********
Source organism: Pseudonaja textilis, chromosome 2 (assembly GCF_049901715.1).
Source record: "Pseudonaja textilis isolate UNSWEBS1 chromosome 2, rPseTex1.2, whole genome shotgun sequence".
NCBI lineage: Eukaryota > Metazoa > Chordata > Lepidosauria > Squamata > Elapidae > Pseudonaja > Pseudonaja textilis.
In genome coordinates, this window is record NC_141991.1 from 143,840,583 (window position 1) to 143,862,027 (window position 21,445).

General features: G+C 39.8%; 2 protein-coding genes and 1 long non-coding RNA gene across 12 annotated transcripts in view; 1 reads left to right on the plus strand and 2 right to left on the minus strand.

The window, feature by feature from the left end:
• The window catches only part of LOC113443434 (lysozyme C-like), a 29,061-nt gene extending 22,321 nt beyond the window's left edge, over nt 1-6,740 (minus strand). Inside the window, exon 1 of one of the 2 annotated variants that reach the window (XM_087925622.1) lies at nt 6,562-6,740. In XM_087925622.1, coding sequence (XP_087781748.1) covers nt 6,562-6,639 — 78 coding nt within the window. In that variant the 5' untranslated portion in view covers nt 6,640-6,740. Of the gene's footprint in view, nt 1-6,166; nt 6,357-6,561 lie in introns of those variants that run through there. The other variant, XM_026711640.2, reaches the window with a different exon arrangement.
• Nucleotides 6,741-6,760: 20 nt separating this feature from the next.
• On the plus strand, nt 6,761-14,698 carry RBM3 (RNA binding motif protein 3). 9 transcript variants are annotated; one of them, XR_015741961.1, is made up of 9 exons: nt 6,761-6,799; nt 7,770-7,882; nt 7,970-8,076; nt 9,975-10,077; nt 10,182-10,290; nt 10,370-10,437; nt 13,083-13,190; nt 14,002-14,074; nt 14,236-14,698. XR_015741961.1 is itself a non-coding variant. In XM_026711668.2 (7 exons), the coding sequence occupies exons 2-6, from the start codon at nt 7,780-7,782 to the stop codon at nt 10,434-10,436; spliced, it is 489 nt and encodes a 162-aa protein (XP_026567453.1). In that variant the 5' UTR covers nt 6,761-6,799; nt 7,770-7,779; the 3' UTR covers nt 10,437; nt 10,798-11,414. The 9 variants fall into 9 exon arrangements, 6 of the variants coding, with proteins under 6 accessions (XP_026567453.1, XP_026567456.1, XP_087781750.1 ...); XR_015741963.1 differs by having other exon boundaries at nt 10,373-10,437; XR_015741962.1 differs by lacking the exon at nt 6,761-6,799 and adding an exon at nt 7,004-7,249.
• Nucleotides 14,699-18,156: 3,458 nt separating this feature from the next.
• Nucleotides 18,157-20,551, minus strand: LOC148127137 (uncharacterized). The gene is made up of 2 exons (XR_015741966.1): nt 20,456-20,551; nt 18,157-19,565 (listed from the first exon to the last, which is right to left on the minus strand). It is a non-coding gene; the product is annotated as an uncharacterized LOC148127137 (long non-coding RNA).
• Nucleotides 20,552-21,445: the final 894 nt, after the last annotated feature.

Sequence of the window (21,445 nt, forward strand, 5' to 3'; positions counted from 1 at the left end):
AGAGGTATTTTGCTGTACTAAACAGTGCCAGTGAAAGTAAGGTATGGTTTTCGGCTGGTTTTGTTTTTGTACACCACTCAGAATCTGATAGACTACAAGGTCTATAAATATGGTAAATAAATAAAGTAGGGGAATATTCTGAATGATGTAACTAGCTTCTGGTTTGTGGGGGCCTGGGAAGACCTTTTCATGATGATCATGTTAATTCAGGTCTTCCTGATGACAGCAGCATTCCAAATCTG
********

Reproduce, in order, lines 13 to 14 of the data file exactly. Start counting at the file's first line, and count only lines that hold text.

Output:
Sequence of the window (21,445 nt, forward strand, 5' to 3'; positions counted from 1 at the left end):
AGAGGTATTTTGCTGTACTAAACAGTGCCAGTGAAAGTAAGGTATGGTTTTCGGCTGGTTTTGTTTTTGTACACCACTCAGAATCTGATAGACTACAAGGTCTATAAATATGGTAAATAAATAAAGTAGGGGAATATTCTGAATGATGTAACTAGCTTCTGGTTTGTGGGGGCCTGGGAAGACCTTTTCATGATGATCATGTTAATTCAGGTCTTCCTGATGACAGCAGCATTCCAAATCTG